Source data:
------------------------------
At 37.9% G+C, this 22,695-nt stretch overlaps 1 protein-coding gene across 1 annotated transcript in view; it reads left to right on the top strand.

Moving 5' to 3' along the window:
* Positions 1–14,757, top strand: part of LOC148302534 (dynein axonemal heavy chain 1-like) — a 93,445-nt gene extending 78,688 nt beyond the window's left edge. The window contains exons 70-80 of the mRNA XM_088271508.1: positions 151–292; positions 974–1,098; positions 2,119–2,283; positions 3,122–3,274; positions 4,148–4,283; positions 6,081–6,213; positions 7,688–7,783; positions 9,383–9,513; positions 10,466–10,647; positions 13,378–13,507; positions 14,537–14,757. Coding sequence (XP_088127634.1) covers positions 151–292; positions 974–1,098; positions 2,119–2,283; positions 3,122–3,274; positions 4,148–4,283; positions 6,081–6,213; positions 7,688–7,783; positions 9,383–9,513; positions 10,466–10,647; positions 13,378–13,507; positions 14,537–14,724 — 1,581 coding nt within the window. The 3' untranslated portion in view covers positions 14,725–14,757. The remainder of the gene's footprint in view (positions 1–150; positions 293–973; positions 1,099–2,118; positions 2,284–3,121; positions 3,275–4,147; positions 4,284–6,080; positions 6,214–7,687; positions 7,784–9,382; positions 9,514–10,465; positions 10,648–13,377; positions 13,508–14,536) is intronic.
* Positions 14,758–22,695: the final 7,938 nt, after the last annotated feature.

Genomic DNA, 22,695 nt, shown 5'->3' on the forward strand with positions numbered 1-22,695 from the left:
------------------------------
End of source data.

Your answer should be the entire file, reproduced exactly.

At 37.9% G+C, this 22,695-nt stretch overlaps 1 protein-coding gene across 1 annotated transcript in view; it reads left to right on the top strand.

Moving 5' to 3' along the window:
* Positions 1–14,757, top strand: part of LOC148302534 (dynein axonemal heavy chain 1-like) — a 93,445-nt gene extending 78,688 nt beyond the window's left edge. The window contains exons 70-80 of the mRNA XM_088271508.1: positions 151–292; positions 974–1,098; positions 2,119–2,283; positions 3,122–3,274; positions 4,148–4,283; positions 6,081–6,213; positions 7,688–7,783; positions 9,383–9,513; positions 10,466–10,647; positions 13,378–13,507; positions 14,537–14,757. Coding sequence (XP_088127634.1) covers positions 151–292; positions 974–1,098; positions 2,119–2,283; positions 3,122–3,274; positions 4,148–4,283; positions 6,081–6,213; positions 7,688–7,783; positions 9,383–9,513; positions 10,466–10,647; positions 13,378–13,507; positions 14,537–14,724 — 1,581 coding nt within the window. The 3' untranslated portion in view covers positions 14,725–14,757. The remainder of the gene's footprint in view (positions 1–150; positions 293–973; positions 1,099–2,118; positions 2,284–3,121; positions 3,275–4,147; positions 4,284–6,080; positions 6,214–7,687; positions 7,784–9,382; positions 9,514–10,465; positions 10,648–13,377; positions 13,508–14,536) is intronic.
* Positions 14,758–22,695: the final 7,938 nt, after the last annotated feature.

Genomic DNA, 22,695 nt, shown 5'->3' on the forward strand with positions numbered 1-22,695 from the left: